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Crashing Through the Pond:

Recreating Swan Lake with Ásgeir Helgi Magnússon & Cameron Corbett


“Who are these women, these swans?” asks Ásgeir Helgi Magnússon. “Why are they there? How does it feel living in a pond?” These simple yet enigmatic questions are at the crux of what he and Cameron Corbett are in the midst of asking as they deconstruct Swan Lake. Meeting in Studio 2 of Dansverkstæðið, the two are in the process of researching a new approach to the canonical ballet, specifically in purpose of creating a segmented piece for the graduating class of Listaháskóli Íslands’ contemporary dance department.


“Basically we got a grant for research which we have been doing to create the foundation for a piece, distantly related to Swan Lake,” says Ásgeir. “It was part of this covid initiative last summer. We were thinking of working in the autumn but then we were in a full lockdown, so it kinda got postponed.” Now with the restrictions nearly entirely lifted (at pres. time,) they have finally been able to enter the studio to create material, write a script and prepare for a presentation.


As the grant allows them to research and also demands finished work, they are using the platform to create a prototype for the ballet as well as working on the libretto. “Now we’re trying to figure out the functional part of it with the students,” says Cameron, “but everything that doesn’t apply directly to this piece we’re also putting down to put in the libretto for the whole ballet. But we’re just working on what we can do with these eight people.” These eight graduating dancers will perform the first part of their prototype, representing the questions asked by Ásgeir, and eliminating the central male figures from the mix. “We’re looking more into the swans themselves rather than the prince and the bad guy,” he says. “Those characters for this specific part don’t matter.”


Noting that the story of the ballet has no historical origins but rather was written specifically for the original ballet, Cameron delves into deeper questions about what it means to be turned into a creature by some vile person. “I think it’s also about addiction, maybe,” he says. “Things that we do to ourselves that get us stuck in a rut. So you get stuck in something and you think this guy is gonna save you from it, but only you can save yourself. So maybe it’s about addiction. Of course we’re doing absolutely no responsible psychiatric research, because the artist’s job is to ask questions [laughs].”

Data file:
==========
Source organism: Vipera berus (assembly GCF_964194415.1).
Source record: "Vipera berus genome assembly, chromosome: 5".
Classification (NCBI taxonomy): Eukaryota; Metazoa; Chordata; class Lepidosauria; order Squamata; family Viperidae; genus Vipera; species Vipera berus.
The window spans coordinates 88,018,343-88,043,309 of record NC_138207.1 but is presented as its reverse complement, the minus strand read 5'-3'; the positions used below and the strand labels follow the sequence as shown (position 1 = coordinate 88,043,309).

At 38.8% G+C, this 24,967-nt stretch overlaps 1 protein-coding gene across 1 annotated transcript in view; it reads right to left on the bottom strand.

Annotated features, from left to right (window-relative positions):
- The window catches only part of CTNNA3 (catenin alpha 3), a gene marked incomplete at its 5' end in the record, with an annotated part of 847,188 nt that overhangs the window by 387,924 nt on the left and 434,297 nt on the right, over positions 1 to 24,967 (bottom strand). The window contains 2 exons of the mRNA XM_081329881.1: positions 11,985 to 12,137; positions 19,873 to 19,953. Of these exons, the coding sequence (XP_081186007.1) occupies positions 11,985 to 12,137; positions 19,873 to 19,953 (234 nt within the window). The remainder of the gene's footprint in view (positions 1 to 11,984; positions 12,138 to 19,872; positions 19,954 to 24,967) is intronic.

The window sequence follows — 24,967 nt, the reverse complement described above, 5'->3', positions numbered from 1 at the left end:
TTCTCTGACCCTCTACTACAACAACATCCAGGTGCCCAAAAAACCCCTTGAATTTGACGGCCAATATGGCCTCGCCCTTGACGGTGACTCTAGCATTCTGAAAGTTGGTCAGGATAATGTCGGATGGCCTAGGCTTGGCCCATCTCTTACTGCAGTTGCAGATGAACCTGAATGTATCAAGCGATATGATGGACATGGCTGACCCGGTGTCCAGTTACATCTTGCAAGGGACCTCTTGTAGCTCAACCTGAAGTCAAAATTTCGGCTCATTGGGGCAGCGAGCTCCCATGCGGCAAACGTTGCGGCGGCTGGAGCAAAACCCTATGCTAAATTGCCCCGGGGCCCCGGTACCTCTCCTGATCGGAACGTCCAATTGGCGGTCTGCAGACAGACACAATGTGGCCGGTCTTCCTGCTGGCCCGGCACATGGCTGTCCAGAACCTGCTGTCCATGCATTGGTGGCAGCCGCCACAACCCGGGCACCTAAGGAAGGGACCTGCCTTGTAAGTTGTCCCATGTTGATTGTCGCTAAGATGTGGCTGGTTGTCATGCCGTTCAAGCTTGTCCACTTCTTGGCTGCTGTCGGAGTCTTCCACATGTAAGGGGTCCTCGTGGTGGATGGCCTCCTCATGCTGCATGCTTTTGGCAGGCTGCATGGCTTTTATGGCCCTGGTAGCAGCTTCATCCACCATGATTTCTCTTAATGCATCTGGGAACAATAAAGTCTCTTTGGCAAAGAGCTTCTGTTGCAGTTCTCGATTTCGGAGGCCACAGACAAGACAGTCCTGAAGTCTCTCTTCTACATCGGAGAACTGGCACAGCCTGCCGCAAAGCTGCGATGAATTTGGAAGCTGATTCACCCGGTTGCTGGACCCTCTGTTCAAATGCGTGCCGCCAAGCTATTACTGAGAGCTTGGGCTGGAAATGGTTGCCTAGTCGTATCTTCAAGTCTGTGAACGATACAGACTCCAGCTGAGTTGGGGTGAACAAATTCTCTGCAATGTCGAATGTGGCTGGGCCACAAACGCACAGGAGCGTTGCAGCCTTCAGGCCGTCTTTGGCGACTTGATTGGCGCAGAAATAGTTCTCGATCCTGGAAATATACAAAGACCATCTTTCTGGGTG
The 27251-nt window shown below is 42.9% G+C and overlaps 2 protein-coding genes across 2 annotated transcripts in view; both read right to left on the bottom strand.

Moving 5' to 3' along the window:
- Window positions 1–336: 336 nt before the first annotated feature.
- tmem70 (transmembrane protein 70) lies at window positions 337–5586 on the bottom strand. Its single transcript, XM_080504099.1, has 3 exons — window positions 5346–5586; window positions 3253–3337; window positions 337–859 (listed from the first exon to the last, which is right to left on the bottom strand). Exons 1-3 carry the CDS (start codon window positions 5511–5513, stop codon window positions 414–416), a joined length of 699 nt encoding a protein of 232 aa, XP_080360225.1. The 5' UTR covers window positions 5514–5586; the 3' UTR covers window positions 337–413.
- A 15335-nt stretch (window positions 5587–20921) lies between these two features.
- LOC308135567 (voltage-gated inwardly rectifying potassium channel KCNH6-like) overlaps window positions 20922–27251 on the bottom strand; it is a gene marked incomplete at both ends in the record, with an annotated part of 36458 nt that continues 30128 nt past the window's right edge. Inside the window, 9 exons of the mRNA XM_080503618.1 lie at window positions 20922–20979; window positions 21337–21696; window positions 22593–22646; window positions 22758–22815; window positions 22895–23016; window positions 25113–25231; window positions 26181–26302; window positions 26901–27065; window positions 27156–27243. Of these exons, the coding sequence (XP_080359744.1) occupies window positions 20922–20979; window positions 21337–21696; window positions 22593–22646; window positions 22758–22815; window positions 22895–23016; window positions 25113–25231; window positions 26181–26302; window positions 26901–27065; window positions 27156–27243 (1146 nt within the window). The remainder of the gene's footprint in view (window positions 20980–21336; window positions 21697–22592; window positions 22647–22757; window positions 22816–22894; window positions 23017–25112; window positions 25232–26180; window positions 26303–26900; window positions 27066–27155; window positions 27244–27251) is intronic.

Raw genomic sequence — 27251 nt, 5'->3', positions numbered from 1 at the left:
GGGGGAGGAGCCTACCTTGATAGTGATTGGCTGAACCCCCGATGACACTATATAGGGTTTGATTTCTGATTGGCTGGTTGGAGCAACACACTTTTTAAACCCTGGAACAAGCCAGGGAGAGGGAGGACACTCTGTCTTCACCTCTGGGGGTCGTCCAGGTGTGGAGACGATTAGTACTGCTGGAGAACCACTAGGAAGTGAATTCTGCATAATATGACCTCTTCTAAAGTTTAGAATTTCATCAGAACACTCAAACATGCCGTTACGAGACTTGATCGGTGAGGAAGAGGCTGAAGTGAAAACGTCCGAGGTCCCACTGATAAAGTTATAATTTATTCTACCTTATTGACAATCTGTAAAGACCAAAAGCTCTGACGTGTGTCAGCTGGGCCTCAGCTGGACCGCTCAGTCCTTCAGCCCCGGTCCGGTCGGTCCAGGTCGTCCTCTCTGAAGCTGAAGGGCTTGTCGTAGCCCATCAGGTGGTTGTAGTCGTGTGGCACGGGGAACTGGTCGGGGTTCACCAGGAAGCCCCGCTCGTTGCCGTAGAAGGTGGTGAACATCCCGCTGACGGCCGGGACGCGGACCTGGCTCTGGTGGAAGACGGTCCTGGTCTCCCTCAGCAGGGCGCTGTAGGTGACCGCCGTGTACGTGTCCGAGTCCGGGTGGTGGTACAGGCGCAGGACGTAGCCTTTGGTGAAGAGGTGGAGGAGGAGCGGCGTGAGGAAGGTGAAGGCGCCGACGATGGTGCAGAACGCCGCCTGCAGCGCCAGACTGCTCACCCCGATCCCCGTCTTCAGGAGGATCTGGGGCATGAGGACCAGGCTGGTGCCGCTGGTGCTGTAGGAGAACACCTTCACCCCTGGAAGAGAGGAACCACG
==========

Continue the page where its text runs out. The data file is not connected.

The original kernels for their idea to produce a version of Swan Lake came to them years ago when they were both with Íslenski Dansflokkurinn, and Cameron noted that unlike in North America, they have no single annual large production set to live music that becomes a cultural institution. “In the US we have The Nutcracker and it pays for the whole season and everyone knows the dance company because of The Nutcracker,” he says. “Here, the dance company is legally a cultural institution but I don’t feel like they’ve done the reason everyone wants to go. So I thought that they should have a full-length ballet to live music. Swan Lake, let’s do that.” However they had no intention of doing a straight-forward traditional version of the ballet. Their interpretation is modernised, queered and puts local cultural spins into the script. “A drunk guy comes home, he falls into the pond—because that’s a big Icelandic fear, to fall into the ocean,” Cameron laughs.


“Four o’clock in the morning walking home…,” Ásgeir jumps in. “He just falls through and into some sort of a world filled with bitchy birds!” He explains that within their full piece, the “he” being Siegfried would actually be a “they”, potentially reframing the gendered tropes that go along with the original text. “We have an Icelandic name Sigfríður and that’s a female name,” he goes on. “In Icelandic the ballet is called Svanavatnið and Svani is an old Icelandic masculine word for a female. Svanni is a woman, but a masculine name.”


The part of the prototype that they are creating for the graduating class is just one fragment of the whole—“We consider this a prologue, or maybe a second act”—but even once they complete their libretto, they look at it as somewhat of a pipe dream. “The fantasy is to have the whole evening with the symphony but that’s never gonna happen,” says Cameron. “So it’s fun that that’s the goal, so the audience shares this vision of the grand ballet, but they’re just gonna see a deconstruction of it. Until twenty years from now, when I’m dead.”


A week after our talk, they will begin their work with the graduating class for ten weeks of translating ideas onto new bodies. Their process of preparation for this is a fine balance of coming up with stuff. “It’s like being a psychic,” says Cameron. “Like, what do we need in a week? We don’t know. And not to come up with too much. They don’t have my body, they have their bodies. We’re more capable in the practical development so the research is more trying to prepare. We’re learning, like, oh, what would we want for it? It’s trying to make this valid and trying to use it for what it is but we don’t really know.”


In the studio, the preparations play between the physical and the cerebral. “We’ve basically been kind of by the desk, but then walking into the space, and back to the desk,” says Ásgeir. “Kind of trying things out, seeing if they work, seeing if we want to take, what do we want to scratch from the libretto, what’s relevant? How do aspects of the story correlate to today for their reality?” Now they are on the edge of anticipation to start working with the dancers to put these ideas to the test and seeing what works and what doesn’t on a bigger scale, with more people, seeing how the group works, and seeing how these birds will take flight.

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